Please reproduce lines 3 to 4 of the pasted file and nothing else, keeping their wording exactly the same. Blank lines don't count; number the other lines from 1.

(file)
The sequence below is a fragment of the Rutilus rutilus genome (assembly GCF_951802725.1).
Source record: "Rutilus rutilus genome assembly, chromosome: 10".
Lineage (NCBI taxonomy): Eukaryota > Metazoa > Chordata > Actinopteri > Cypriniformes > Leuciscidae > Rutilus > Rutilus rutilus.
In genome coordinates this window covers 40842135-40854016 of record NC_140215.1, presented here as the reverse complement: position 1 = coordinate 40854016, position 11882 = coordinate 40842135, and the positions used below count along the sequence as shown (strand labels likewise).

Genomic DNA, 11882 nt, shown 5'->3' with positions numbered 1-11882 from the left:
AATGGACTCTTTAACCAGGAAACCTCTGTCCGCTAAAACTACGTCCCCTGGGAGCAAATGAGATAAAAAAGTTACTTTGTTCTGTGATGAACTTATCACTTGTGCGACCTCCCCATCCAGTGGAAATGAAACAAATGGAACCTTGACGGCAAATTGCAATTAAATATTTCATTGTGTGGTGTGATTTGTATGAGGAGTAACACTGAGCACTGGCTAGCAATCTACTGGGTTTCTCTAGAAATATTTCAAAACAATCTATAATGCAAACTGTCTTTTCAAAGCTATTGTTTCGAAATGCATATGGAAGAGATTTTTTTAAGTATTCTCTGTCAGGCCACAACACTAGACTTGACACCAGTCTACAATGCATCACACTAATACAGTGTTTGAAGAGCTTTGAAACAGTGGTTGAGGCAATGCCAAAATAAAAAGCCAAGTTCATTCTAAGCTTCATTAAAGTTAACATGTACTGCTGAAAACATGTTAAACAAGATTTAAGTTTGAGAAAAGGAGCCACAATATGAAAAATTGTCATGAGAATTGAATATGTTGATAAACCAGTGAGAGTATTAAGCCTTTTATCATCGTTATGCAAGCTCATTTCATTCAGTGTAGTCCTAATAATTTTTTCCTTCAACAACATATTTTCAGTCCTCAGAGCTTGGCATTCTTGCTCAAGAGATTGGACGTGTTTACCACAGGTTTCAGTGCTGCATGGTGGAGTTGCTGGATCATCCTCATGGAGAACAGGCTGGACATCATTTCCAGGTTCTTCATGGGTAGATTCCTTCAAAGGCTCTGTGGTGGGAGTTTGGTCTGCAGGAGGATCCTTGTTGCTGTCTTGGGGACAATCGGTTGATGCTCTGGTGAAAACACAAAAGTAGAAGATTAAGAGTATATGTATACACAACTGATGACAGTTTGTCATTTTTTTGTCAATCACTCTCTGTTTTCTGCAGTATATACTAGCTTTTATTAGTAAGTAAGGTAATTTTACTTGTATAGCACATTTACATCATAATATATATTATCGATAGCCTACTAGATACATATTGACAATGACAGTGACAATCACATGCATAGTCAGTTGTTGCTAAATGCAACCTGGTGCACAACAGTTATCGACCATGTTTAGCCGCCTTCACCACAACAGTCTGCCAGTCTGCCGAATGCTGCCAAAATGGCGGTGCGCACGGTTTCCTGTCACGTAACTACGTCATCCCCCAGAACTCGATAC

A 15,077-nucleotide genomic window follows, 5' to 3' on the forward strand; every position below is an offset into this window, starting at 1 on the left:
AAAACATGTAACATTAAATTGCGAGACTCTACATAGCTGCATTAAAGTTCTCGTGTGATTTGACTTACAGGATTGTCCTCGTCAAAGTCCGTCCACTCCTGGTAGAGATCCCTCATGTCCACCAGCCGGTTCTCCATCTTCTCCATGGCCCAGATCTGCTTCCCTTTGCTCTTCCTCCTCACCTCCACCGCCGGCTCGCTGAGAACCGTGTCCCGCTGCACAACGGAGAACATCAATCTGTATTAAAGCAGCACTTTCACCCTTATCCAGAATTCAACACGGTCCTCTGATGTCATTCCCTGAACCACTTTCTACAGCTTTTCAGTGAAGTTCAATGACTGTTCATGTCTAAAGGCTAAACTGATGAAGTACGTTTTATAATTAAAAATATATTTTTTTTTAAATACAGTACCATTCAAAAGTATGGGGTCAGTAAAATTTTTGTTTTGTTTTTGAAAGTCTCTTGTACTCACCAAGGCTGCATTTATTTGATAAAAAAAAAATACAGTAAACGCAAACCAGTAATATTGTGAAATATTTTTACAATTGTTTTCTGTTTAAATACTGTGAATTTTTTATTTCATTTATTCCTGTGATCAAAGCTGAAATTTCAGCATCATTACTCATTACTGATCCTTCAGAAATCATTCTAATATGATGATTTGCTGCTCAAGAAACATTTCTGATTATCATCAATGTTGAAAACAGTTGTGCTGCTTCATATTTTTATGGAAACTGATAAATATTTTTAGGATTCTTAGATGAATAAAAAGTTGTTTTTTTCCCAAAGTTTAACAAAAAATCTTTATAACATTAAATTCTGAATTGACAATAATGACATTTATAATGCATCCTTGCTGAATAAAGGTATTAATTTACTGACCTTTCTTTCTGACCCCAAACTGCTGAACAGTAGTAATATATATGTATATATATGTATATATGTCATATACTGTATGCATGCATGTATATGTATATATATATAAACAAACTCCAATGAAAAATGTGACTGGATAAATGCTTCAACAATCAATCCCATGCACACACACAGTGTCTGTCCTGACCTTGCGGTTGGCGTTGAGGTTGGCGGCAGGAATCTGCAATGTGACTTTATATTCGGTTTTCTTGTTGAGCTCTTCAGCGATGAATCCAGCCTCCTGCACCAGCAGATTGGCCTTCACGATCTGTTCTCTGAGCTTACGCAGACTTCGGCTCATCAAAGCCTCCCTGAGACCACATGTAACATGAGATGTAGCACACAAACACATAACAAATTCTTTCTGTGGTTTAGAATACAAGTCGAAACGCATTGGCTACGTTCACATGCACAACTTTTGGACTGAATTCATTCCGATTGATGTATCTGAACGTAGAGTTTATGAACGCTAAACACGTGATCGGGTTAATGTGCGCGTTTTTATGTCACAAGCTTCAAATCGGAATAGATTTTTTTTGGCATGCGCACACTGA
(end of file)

Lineage (NCBI taxonomy): Eukaryota > Metazoa > Chordata > Actinopteri > Cypriniformes > Leuciscidae > Rutilus > Rutilus rutilus.
In genome coordinates this window covers 40842135-40854016 of record NC_140215.1, presented here as the reverse complement: position 1 = coordinate 40854016, position 11882 = coordinate 40842135, and the positions used below count along the sequence as shown (strand labels likewise).